Friday, January 21, 2011

Integrating into the Culture

Finding a home

We have been shown a few places to rent ... but the gap between our expectations and theirs was too great!

Not that we expect to find somewhere totally "Western", but just closer than what we had been shown. Especially a kitchen that I can work out what to do with ...

From our hotel window we noticed a big white building near the city centre, and thought that might be a good location if we had a choice.

We were finally put in touch with a Chinese agent, who said she had a furnished apartment available - and it turned out to be within the big white building!

From our (3) windows on the fourth floor we can look out over the sea, and there is our old hotel.

Inside the Apartment

It's bright and spacious!

Looking back the other way from the sitting area:

Lots of wide open space ... lots of tiles to clean (but at least no carpets, some places we looked at had grotty old carpets.)

Big bedroom, with an ensuite. There are 3 bedrooms, and two bathrooms. The bathroom, though, is the local style. The toilet and shower share almost the same space, everything gets wet (like we had in China) - but at least this bathroom is bigger than some of the ones we looked at.

So, all in all we quite like it.

People Good and Bad

One thing about the apartment block - it's owned and inhabited by Chinese, who are generally not Muslim ... and whose ways we are familiar with.

We went shopping - although the apartment is "furnished", we needed a lot of stuff from sheets and towels, to kitchen appliances and utensils, and then food as well. We returned to the apartment with a carload of stuff, and the unenviable task of getting it all into (and out of) the lift up to our fourth floor apartment.

The lift is nerve-wracking at the best of times with a fast-closing door that slides shut onto any unwary visitor.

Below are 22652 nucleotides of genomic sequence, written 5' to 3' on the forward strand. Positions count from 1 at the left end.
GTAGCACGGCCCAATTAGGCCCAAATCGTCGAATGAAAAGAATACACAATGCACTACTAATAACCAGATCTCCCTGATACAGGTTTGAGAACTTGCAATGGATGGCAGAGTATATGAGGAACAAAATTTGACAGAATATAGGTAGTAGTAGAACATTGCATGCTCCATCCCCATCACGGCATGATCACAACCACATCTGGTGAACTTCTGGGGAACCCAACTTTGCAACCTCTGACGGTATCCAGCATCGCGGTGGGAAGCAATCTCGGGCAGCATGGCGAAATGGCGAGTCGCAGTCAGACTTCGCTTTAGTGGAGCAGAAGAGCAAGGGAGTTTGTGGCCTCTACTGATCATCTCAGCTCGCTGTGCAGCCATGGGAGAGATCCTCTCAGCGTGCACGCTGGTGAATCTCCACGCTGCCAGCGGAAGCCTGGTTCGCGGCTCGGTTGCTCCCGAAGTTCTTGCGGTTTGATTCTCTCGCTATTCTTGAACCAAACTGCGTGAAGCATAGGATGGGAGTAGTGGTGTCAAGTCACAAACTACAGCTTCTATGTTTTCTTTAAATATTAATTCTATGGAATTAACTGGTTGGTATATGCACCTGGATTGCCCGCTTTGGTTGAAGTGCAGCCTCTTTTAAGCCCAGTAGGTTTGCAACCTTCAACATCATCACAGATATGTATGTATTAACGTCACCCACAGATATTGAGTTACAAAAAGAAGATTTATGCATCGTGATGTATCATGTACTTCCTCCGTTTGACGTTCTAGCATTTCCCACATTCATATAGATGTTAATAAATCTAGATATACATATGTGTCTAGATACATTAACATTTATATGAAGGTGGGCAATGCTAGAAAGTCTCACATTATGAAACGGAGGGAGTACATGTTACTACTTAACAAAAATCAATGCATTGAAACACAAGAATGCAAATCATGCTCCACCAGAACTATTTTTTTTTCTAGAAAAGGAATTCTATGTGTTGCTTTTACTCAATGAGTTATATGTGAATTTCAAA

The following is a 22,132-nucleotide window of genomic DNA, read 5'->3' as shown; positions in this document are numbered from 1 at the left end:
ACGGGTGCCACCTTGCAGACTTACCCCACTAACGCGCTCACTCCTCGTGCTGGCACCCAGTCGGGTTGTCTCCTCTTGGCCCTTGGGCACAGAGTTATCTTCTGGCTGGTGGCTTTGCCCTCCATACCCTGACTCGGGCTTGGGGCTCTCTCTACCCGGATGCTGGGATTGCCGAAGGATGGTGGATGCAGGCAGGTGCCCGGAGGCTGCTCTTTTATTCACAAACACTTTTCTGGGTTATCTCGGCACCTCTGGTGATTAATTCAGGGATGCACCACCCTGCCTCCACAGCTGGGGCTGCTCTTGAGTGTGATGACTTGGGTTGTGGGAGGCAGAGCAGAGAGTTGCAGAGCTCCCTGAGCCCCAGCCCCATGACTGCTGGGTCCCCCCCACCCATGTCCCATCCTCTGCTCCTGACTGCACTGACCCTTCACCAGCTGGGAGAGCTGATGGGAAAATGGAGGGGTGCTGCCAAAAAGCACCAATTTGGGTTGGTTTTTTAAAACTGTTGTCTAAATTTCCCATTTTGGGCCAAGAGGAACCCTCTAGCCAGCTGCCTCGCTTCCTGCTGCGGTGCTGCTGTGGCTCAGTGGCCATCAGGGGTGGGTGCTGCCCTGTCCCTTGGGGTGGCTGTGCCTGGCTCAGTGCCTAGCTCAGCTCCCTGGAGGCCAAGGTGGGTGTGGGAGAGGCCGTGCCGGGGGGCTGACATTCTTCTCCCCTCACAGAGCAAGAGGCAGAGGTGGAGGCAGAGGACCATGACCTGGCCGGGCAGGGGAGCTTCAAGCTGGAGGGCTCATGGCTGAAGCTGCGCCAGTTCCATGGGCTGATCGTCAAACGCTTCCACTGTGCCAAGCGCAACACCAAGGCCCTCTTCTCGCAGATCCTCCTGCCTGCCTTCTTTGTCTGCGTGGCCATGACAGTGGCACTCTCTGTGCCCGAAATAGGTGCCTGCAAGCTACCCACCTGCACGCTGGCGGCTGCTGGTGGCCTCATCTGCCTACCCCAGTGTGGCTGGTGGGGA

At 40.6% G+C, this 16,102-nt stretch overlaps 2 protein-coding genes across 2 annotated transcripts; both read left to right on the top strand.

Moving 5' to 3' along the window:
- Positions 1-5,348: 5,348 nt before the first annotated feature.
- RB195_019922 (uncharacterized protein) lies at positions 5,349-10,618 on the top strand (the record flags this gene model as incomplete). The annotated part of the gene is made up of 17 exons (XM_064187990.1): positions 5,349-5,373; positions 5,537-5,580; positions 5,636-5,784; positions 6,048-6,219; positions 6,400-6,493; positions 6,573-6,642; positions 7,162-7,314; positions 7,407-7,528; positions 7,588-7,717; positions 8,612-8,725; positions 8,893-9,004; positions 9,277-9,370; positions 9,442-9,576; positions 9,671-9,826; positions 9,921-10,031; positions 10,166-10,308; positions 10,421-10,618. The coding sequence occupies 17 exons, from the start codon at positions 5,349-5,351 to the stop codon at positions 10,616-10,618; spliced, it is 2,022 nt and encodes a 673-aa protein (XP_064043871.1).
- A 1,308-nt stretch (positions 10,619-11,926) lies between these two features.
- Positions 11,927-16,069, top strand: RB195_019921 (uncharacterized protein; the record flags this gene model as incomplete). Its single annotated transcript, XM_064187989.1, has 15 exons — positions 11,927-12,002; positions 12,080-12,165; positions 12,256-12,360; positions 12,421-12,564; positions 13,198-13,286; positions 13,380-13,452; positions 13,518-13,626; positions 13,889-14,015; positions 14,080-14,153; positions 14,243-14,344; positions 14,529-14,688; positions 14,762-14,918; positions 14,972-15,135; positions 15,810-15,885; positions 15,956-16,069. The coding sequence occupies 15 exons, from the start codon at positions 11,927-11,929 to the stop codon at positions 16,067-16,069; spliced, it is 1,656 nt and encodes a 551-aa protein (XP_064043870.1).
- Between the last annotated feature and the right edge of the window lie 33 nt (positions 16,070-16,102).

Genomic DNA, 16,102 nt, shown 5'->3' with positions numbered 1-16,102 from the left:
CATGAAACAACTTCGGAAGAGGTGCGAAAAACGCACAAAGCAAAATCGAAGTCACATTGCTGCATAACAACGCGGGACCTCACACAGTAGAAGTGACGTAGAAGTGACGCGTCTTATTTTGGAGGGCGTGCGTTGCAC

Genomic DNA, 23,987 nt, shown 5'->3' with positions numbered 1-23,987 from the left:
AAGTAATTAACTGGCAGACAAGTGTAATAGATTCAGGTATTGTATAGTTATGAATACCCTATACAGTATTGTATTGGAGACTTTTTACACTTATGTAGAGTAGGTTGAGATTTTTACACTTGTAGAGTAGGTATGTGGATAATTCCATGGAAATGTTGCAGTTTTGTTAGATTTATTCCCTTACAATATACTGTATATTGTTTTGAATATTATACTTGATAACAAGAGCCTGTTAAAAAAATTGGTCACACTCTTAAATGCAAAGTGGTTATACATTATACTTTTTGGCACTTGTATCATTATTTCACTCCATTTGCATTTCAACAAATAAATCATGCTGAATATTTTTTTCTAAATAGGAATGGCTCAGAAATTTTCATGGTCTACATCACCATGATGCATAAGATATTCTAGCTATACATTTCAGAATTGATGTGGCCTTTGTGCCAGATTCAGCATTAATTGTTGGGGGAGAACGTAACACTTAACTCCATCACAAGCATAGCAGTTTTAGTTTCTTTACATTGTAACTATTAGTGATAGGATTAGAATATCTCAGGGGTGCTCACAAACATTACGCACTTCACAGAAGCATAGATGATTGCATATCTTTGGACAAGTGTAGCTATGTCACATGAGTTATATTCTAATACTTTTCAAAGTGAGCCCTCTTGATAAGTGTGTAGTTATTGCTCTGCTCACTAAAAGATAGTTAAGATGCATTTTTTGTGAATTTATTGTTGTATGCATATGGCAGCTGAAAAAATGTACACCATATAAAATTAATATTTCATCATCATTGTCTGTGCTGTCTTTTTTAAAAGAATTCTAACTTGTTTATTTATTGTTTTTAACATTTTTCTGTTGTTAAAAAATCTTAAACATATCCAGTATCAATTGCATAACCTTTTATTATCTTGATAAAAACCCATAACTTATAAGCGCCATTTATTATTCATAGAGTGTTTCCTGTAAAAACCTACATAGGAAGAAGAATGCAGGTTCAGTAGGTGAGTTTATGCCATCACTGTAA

As we stood by the lift with our goods heaped on the floor, other people turned up also wanting to use the lift. When the lift arrived I jumped in and jammed my finger on the "door open" button, and to our surprise all these people started loading stuff in for us. And at our floor again they helped us unpack.

Nice people!

Then this morning (Friday, religious day, most things are closed) we found a fresh foods market (in the Chinese quarter) and were wandering through.

Suddenly we heard a man shouting - and it wasn't "fifty percent off" or one of those market shouts. We couldn't understand, but he was obviously angry.

All the women in the area where we were started ducking down behind counters, so I joined them.

Shouting man marched by with a pistol in his hand, ready near his right ear.

Bad man!

He passed by, and the women giggled and reappeared. My knees were a little shaky though!

Everyday Chores

Chinese buildings usually have washing hanging all over the outside. Our building has an internal air/light well, and everyone has a place to hang their washing.

Align Center

Our apartment comes equipped with a twin-tub - haven't used one of those little beauties for a few years! The modern front loaders do a load in an hour and a half or more, but with a twin tub you stay in control and can do it as quickly as you like.

So I did a load of washing - it had become fairly urgent after a week and a half in hotels.

I found the stick with our number on it, and dangled our stuff out over the abyss!


The weekends are a bit back-to front (although Terengganu is not the same as the rest of Malaysia, being more Muslim). Friday is the first day of the weekend, with everything closed. Saturday is the other weekend day - and we are hoping that (tomorrow) everything will be open, because we have a lot to do.

On Sunday we have to work, first day of the working week.


  1. Oh my god~ what is that guy doing with the pistol? Commit suicide?

  2. We never found out, and we never saw him again. He seemed very uncharacteristic for Terengganuans.